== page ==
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The Magic Cafe Forum Index » » Finger/stage manipulation » » I think this could help some of us. (0 Likes) Printer Friendly Version

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magic4u02
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You are most correct in your thinking. It might be safe to say that your movement on stage needs to have a purpose and a reason for happening. If you minimize your movements, that is find as long as it makes sense to your character and what that character is trying to convey on stage. Stage movement then does reflect a lot on just what you are trying to convey to your audience through the manipulative routine you are presenting. Nice thoughts.

Kyle
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magic_man204
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Quote:
On 2006-11-01 11:40, Dynamike wrote:
In one television performance entitled "Top Secret", Burton performed a stunt where he appeared to be tied to the tracks of the Desperado roller coaster in Primm, Nevada, "escaping" within seconds of the roller coaster train hurtling past him. The stunt either went wrong or the time cut too close, and the train came within about a tenth of a second of hitting him at high speed as he lept out of the way. He stared at the camera with a shocked look and repeated "That was stupid. That was really stupid." before cutting to commercial.





thanks for the great history. heres a link to a video of that escape you were talking about.
http://www.youtube.com/watch?v=IRcPcwnyQZs


thanks for the awsome thoughts you guys it is turning into a very helpful thread.
Smile

-Aaron
magic_man204
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Quote:
On 2006-11-01 11:40, Dynamike wrote:
In one television performance entitled "Top Secret", Burton performed a stunt where he appeared to be tied to the tracks of the Desperado roller coaster in Primm, Nevada, "escaping" within seconds of the roller coaster train hurtling past him. The stunt either went wrong or the time cut too close, and the train came within about a tenth of a second of hitting him at high speed as he lept out of the way. He stared at the camera with a shocked look and repeated "That was stupid. That was really stupid." before cutting to commercial.





thanks for the great history. heres a link to a video of that escape you were talking about.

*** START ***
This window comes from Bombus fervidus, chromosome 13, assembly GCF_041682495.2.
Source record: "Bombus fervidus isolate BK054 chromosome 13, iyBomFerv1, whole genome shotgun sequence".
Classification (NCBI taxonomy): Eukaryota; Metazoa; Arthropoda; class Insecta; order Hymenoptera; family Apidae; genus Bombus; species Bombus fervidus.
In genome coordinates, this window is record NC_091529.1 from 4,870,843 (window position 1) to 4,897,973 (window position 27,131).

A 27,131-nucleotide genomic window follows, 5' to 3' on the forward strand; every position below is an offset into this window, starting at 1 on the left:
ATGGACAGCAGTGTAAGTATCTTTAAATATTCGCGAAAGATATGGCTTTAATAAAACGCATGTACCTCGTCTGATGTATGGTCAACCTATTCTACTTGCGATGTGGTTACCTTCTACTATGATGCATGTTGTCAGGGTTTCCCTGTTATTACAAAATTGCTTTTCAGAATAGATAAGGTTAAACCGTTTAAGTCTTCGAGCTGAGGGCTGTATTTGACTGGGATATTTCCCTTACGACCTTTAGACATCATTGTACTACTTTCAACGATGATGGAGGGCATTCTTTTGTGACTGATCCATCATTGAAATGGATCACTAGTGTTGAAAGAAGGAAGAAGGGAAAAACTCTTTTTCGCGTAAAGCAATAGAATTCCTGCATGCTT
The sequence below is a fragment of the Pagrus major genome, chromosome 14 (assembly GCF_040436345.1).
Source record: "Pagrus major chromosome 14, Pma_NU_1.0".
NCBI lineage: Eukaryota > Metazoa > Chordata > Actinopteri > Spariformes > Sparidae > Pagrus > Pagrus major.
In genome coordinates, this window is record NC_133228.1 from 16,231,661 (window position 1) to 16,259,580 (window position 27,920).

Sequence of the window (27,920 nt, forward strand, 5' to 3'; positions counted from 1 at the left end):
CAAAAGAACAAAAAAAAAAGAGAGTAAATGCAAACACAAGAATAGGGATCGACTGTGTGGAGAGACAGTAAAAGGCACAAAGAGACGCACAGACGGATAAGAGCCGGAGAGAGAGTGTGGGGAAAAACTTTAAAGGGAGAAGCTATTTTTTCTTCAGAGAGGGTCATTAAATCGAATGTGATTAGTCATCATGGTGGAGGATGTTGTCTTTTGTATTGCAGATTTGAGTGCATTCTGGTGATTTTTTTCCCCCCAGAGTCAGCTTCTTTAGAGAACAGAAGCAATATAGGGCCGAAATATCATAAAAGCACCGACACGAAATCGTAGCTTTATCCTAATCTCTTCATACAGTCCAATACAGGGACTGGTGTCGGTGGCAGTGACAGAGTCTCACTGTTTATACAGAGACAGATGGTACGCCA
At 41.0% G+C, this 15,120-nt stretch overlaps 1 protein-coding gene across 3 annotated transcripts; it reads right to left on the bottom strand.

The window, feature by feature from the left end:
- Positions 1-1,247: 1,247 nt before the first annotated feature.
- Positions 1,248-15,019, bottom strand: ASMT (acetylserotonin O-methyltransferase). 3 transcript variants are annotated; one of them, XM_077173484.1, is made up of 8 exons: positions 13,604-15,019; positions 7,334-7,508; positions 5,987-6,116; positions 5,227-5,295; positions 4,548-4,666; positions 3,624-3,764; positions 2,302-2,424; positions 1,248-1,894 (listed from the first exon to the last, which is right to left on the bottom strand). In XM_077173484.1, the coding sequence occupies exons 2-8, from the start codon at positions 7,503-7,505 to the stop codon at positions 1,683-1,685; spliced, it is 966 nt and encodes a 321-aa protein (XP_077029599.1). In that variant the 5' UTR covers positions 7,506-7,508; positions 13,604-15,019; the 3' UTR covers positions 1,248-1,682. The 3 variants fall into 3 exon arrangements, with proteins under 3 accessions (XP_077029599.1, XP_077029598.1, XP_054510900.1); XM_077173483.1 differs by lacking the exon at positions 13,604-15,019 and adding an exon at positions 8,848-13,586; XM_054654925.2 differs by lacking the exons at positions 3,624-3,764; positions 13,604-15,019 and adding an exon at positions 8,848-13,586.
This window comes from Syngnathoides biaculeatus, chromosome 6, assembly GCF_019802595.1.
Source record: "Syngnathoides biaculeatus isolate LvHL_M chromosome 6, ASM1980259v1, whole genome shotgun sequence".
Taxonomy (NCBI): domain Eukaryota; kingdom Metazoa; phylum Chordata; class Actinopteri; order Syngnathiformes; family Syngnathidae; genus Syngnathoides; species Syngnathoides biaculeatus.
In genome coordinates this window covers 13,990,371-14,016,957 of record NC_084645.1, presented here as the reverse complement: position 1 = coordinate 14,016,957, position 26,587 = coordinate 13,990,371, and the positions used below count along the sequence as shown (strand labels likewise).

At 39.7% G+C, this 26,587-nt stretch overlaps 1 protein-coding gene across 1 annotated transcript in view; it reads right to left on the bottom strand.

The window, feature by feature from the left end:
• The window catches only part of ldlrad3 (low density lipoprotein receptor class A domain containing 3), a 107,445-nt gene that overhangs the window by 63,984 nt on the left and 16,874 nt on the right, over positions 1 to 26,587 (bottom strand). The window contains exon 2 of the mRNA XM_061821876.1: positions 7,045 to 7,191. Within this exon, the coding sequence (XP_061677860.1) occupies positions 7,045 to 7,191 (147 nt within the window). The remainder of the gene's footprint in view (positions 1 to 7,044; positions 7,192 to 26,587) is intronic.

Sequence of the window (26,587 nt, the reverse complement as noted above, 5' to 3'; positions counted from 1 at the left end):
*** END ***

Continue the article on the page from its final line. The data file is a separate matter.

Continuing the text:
http://www.youtube.com/watch?v=IRcPcwnyQZs


thanks for the awsome thoughts you guys it is turning into a very helpful thread.
Smile

-Aaron
Jaxon
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Outside his Skill. I think Lances strongest point is his ability to be personable. I've watched him many time both live and on TV. He present himself in such a way that you kind of feel like you know him personally. When in a live audience you can almost feel you're the only one in the crowd.

Watch his face. He's not "performing" the act. He's living the act. Although he spent so much time preparing for it. While it's actually being performed he doesn't appear to be "Performing" anything. Just a guy enjoying what he does.

I also agree that every movement has a reason.

Ron Jaxon
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JamesTong
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Everything that is important is important. But no one ingredient is more important than the other. It is the integration of all the important ingredients that make the whole become a masterpiece.
magic4u02
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Great stuff Ron and James. I believe that it is about him fully understanding his character on stage and making that character believable to the audience. He is not portraying a character that is unnatural. The moves and what he does is smooth and fluid and his pacing is beautiful. he knows jus when to slow down and pause and when to look at the audience and nod. All the little things that allows the audience to be drawn into the performance and become engaged in it.

Kyle
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Drew Manning
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Jax is right on in his assessment of Lance's personality. Last year when my wife and I went to Vegas, we saw his show. He seems to really love what he does rather than just going through the motions.

Before he did his manip routine (which was cut short) he talked about how it was his favorite thing to do and how he been doing the act for over 20 years, it was his bread and butter etc. You could tell he was thrilled to be on stage. That made his show so much more enjoyable.